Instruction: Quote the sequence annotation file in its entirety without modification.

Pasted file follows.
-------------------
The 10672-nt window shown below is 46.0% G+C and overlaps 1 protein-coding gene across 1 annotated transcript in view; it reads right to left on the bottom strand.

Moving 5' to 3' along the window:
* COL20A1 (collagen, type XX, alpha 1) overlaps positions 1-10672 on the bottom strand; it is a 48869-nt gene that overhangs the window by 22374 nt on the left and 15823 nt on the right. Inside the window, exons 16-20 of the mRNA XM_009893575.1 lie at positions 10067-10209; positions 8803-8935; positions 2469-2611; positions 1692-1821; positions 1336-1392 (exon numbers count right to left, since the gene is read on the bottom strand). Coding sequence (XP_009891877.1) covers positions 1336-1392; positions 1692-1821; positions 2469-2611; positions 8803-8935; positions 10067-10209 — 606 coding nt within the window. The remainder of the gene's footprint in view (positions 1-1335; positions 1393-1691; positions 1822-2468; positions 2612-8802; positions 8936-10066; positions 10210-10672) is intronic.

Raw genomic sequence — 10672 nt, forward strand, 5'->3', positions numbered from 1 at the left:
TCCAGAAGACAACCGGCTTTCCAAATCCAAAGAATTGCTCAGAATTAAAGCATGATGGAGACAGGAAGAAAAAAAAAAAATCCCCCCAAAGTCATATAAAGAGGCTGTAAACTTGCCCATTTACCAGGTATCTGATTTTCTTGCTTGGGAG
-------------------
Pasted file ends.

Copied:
The 10672-nt window shown below is 46.0% G+C and overlaps 1 protein-coding gene across 1 annotated transcript in view; it reads right to left on the bottom strand.

Moving 5' to 3' along the window:
* COL20A1 (collagen, type XX, alpha 1) overlaps positions 1-10672 on the bottom strand; it is a 48869-nt gene that overhangs the window by 22374 nt on the left and 15823 nt on the right. Inside the window, exons 16-20 of the mRNA XM_009893575.1 lie at positions 10067-10209; positions 8803-8935; positions 2469-2611; positions 1692-1821; positions 1336-1392 (exon numbers count right to left, since the gene is read on the bottom strand). Coding sequence (XP_009891877.1) covers positions 1336-1392; positions 1692-1821; positions 2469-2611; positions 8803-8935; positions 10067-10209 — 606 coding nt within the window. The remainder of the gene's footprint in view (positions 1-1335; positions 1393-1691; positions 1822-2468; positions 2612-8802; positions 8936-10066; positions 10210-10672) is intronic.

Raw genomic sequence — 10672 nt, forward strand, 5'->3', positions numbered from 1 at the left:
TCCAGAAGACAACCGGCTTTCCAAATCCAAAGAATTGCTCAGAATTAAAGCATGATGGAGACAGGAAGAAAAAAAAAAAATCCCCCCAAAGTCATATAAAGAGGCTGTAAACTTGCCCATTTACCAGGTATCTGATTTTCTTGCTTGGGAG